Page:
Nylon brushes, toothbrushes, and mild abrasive pads can all be used. Avoid using anything that might scratch or mar any surfaces, because any place that is scratched or marred will allow scale and bacteria a place to grab onto and grow. For cleaning out hoses and crevices, specialty brushes can be obtained. One source is your local music store – the brushes used for cleaning out trombones and French horns can be used for cleaning out hoses and drain lines.
Another way of dislodging debris in drains is to adapt a hose fitting to ¼-inch poly tubing and putting about a 6-foot length of tubing down the drain line to flush it out. This works well on reach-in and walk-in refrigeration units, as well. Remember, you are not just trying to make sure these lines drain — you are ensuring they are flushed out completely in order to prevent regrowth.
Ultraviolet lights, chlorine sachets, ozone water treatment, and other technologies are available both as OEM accessories and as aftermarket kits. These devices are designed to inhibit bacterial and biological film growth, though they’ll generally do nothing for scale buildup. Many manufacturers have developed special plastics that inhibit microbial growth, as well, so make sure any aftermarket devices will not void any warranties. In most cases with newer machines that have the antimicrobial plastics, it is not usually necessary to add anything beyond regular maintenance to keep machines clean. Exceptions are where airborne yeast is present, such as in bakeries, sandwich shops, and pizzerias. Also, be aware that any exposure to beer causes an increase in bacterial growth and increases the risk of contamination.
FLAKE AND NUGGET MACHINES
Flake and nugget ice machines require a little special care. They will hold more mineral deposits because of their entire use of the water source (as opposed to cubers that only freeze pure water). When working with flake and nugget machines, be sure you pull the extrusion head, check the auger and evaporator surface, check all bearing tolerances, and make sure drive motor amperage is correct after cleaning.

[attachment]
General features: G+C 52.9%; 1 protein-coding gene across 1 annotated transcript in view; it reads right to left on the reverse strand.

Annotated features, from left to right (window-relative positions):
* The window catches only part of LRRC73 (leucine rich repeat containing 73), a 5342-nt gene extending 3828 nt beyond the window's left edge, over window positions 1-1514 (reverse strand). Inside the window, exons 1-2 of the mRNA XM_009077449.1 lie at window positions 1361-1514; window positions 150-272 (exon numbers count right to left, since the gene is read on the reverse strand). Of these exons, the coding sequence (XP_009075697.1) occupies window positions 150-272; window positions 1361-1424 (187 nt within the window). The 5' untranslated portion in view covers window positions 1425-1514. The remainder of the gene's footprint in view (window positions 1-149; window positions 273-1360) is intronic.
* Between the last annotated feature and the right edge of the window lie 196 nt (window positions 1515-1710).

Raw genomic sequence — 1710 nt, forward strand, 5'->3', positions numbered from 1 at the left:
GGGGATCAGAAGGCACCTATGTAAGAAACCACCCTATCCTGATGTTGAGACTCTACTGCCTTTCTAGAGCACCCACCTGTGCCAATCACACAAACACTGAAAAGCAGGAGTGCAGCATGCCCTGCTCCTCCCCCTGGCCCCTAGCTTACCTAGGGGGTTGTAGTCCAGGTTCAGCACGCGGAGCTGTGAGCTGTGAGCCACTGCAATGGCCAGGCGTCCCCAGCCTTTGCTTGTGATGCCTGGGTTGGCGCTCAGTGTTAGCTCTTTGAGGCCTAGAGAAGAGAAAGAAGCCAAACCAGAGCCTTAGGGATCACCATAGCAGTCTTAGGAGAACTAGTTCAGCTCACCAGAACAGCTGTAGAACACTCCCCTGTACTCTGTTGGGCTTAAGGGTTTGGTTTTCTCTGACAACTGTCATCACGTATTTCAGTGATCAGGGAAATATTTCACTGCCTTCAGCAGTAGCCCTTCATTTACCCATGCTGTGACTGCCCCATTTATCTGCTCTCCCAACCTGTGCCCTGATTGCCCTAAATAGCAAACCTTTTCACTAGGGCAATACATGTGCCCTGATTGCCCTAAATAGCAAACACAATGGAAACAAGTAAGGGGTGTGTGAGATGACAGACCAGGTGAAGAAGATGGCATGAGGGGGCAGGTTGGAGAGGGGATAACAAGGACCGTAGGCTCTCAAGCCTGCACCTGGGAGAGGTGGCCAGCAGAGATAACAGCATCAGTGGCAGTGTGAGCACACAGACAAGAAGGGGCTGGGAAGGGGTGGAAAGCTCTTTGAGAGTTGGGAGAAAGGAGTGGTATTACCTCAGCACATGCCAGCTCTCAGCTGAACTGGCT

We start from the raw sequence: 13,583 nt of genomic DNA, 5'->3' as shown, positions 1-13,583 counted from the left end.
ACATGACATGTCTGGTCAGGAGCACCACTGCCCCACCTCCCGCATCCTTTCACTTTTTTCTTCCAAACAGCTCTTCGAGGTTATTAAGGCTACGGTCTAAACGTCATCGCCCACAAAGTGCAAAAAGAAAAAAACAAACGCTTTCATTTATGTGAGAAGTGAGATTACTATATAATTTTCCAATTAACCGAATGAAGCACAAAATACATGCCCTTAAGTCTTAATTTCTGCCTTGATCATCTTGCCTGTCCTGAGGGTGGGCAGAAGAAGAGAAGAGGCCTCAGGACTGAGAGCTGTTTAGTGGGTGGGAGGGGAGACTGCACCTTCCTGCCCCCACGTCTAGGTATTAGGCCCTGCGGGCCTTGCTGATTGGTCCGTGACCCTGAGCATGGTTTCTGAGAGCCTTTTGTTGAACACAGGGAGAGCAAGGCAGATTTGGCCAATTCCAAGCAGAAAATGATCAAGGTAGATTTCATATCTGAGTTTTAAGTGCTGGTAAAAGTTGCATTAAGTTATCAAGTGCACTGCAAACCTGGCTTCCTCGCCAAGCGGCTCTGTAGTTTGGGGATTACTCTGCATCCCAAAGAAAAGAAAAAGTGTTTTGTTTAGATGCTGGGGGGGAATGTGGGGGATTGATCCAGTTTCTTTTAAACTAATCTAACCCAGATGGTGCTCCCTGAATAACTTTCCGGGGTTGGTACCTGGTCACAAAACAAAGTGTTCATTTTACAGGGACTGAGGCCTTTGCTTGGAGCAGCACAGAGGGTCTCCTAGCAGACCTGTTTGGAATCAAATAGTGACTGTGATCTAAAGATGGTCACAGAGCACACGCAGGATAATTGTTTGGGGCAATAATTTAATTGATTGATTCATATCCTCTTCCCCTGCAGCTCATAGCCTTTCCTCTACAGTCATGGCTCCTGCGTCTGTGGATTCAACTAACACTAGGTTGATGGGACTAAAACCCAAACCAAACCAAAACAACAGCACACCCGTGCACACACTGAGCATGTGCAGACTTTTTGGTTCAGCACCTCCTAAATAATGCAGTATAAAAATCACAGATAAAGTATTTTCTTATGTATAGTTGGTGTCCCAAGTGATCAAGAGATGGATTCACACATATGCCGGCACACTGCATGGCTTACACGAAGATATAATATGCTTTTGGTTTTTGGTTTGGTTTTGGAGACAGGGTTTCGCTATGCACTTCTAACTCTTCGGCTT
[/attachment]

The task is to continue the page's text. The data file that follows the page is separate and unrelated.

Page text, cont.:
RUN A PRODUCTION CHECK
Remember, the most important thing is to deliver quality ice to customers with no imperfections or contamination. After cleaning an ice machine, it’s a good idea to run a production test to ensure the machine is working properly. It’s also a good idea to take before-and-after pictures, as well.
To run a production test for a cuber, simply time, catch, and weigh a batch of ice and record the air temperature entering the condenser and the water temperature. Convert time to a decimal (for example, 14 minutes and 30 seconds would be 14.5) divide that into 1,440 (the number of minutes in a 24-hour period) and one will arrive at the number of cycles per day. Multiply that by the weight and that will give total production for a day. Compare this to the manufacturer’s published production for the ambient and water temperatures (see the sidebar, “Make Sure Ambient Air Reaches the Condenser.”)
For a nugget or flake ice machine, it is even easier. Catch ice for 15 minutes and weigh. Multiply by four and then again by 24 and that will total the 24-hour production that can then be compared to the manufacturer’s specifications for the given ambient and water temperatures.
After ensuring proper operation, a tech may need to coach the customer on proper ice management. Remind them not to waste ice. Explain to them to fill all drink stations and bar boxes at the end of the night and first thing in the morning and to rake the ice down afterwards to ensure the machine is running 24 hours a day. This will ensure maximum production, especially during high summer demand.